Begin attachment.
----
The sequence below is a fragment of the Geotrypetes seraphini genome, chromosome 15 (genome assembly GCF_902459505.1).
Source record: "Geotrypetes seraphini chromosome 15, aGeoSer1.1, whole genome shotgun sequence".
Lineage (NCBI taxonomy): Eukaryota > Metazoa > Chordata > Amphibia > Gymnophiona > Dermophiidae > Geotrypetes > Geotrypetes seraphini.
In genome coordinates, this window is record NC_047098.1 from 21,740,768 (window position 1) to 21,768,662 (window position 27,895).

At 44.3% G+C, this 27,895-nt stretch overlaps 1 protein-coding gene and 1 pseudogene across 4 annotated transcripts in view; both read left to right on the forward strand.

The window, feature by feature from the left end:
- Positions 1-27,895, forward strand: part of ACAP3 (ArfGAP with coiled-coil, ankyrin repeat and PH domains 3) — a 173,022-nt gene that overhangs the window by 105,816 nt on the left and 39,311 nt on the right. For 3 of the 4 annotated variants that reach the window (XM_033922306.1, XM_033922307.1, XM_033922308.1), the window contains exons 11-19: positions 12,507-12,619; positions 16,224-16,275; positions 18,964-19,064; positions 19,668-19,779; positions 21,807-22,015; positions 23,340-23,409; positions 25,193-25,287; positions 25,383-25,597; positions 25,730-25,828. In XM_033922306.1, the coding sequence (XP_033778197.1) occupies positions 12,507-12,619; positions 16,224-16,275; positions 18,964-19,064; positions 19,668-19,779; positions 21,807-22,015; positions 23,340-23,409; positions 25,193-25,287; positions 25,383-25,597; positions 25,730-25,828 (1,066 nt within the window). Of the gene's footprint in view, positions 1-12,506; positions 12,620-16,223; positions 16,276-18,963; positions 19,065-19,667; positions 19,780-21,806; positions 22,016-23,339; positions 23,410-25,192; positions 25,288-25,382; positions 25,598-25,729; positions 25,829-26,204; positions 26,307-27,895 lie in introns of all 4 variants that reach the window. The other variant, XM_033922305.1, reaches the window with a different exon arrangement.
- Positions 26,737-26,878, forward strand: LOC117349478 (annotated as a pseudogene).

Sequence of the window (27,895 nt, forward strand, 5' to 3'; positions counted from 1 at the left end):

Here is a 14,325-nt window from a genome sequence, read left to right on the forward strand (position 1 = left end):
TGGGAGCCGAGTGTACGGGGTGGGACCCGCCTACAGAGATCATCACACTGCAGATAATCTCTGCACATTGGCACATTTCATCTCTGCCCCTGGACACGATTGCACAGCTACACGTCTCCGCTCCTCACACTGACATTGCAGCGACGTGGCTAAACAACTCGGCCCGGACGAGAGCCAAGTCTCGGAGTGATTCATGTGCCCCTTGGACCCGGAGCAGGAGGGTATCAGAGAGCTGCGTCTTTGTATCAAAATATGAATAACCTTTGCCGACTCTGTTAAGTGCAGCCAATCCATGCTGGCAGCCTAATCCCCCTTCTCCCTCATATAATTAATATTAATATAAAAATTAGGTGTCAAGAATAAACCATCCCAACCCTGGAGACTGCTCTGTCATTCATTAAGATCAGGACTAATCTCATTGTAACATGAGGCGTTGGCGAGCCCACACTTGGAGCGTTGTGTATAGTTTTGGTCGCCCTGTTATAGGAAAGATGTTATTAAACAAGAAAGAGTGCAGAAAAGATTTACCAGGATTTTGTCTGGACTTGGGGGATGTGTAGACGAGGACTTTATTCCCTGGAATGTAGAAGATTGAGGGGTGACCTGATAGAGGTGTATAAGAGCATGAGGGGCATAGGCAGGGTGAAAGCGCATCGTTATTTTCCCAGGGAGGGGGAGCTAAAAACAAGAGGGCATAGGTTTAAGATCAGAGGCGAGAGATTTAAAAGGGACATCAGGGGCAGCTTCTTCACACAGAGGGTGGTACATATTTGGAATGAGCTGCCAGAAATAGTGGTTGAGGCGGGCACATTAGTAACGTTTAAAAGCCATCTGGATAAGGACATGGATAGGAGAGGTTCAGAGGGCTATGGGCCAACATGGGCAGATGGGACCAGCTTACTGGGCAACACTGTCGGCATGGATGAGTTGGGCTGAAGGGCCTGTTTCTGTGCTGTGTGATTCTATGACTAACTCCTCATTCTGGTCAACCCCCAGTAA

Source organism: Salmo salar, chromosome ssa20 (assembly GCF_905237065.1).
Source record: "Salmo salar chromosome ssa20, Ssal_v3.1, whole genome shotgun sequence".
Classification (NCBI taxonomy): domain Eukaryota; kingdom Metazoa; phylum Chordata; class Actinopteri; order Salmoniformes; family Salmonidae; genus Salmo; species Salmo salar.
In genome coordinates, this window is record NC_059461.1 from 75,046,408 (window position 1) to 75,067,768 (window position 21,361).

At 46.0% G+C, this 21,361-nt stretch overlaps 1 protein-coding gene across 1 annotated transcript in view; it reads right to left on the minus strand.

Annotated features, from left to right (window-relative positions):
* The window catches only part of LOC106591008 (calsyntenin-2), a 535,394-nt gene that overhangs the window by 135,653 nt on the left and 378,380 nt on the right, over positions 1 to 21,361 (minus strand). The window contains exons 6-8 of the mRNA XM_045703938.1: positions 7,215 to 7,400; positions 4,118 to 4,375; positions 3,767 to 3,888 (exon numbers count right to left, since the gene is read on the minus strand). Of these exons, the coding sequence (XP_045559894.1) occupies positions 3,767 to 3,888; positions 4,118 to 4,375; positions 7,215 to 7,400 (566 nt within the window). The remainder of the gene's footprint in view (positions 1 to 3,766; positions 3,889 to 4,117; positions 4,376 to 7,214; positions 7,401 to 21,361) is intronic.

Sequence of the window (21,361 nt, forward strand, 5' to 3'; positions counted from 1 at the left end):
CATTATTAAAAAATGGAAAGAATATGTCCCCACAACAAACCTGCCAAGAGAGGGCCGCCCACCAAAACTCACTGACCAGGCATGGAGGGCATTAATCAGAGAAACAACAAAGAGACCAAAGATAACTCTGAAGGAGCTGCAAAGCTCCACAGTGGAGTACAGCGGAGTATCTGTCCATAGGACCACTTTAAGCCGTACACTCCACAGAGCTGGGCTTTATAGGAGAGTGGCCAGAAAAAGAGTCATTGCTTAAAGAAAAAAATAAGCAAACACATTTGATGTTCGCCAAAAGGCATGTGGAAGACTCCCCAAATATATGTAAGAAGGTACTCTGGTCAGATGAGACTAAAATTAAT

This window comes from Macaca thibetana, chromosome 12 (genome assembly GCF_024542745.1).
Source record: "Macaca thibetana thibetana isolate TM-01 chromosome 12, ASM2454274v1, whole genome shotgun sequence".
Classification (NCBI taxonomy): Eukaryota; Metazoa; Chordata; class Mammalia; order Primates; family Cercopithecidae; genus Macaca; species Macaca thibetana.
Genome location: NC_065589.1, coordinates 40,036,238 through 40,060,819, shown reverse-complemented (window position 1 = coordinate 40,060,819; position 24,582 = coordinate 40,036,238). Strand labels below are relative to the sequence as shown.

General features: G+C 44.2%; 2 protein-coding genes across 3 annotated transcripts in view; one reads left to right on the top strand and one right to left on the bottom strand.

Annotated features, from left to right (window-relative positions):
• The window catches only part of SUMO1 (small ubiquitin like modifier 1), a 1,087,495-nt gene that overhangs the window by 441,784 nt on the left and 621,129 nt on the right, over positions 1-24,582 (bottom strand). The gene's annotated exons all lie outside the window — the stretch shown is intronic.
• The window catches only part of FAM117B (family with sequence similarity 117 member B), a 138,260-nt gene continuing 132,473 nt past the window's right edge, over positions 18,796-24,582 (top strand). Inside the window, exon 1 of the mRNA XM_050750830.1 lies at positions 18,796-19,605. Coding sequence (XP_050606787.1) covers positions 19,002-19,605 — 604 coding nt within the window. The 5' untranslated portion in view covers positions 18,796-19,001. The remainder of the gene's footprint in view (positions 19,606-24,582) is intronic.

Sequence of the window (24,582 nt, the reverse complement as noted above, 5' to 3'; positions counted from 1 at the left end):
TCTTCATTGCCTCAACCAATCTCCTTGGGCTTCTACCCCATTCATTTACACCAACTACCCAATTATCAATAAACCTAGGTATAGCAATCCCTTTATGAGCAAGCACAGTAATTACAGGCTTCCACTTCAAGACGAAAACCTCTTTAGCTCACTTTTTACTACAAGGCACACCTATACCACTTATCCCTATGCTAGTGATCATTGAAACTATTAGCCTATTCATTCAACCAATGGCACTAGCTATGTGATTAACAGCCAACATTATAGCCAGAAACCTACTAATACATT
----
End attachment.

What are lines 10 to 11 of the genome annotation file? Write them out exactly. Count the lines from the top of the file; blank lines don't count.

Here is a 14,325-nt window from a genome sequence, read left to right on the forward strand (position 1 = left end):
TGGGAGCCGAGTGTACGGGGTGGGACCCGCCTACAGAGATCATCACACTGCAGATAATCTCTGCACATTGGCACATTTCATCTCTGCCCCTGGACACGATTGCACAGCTACACGTCTCCGCTCCTCACACTGACATTGCAGCGACGTGGCTAAACAACTCGGCCCGGACGAGAGCCAAGTCTCGGAGTGATTCATGTGCCCCTTGGACCCGGAGCAGGAGGGTATCAGAGAGCTGCGTCTTTGTATCAAAATATGAATAACCTTTGCCGACTCTGTTAAGTGCAGCCAATCCATGCTGGCAGCCTAATCCCCCTTCTCCCTCATATAATTAATATTAATATAAAAATTAGGTGTCAAGAATAAACCATCCCAACCCTGGAGACTGCTCTGTCATTCATTAAGATCAGGACTAATCTCATTGTAACATGAGGCGTTGGCGAGCCCACACTTGGAGCGTTGTGTATAGTTTTGGTCGCCCTGTTATAGGAAAGATGTTATTAAACAAGAAAGAGTGCAGAAAAGATTTACCAGGATTTTGTCTGGACTTGGGGGATGTGTAGACGAGGACTTTATTCCCTGGAATGTAGAAGATTGAGGGGTGACCTGATAGAGGTGTATAAGAGCATGAGGGGCATAGGCAGGGTGAAAGCGCATCGTTATTTTCCCAGGGAGGGGGAGCTAAAAACAAGAGGGCATAGGTTTAAGATCAGAGGCGAGAGATTTAAAAGGGACATCAGGGGCAGCTTCTTCACACAGAGGGTGGTACATATTTGGAATGAGCTGCCAGAAATAGTGGTTGAGGCGGGCACATTAGTAACGTTTAAAAGCCATCTGGATAAGGACATGGATAGGAGAGGTTCAGAGGGCTATGGGCCAACATGGGCAGATGGGACCAGCTTACTGGGCAACACTGTCGGCATGGATGAGTTGGGCTGAAGGGCCTGTTTCTGTGCTGTGTGATTCTATGACTAACTCCTCATTCTGGTCAACCCCCAGTAA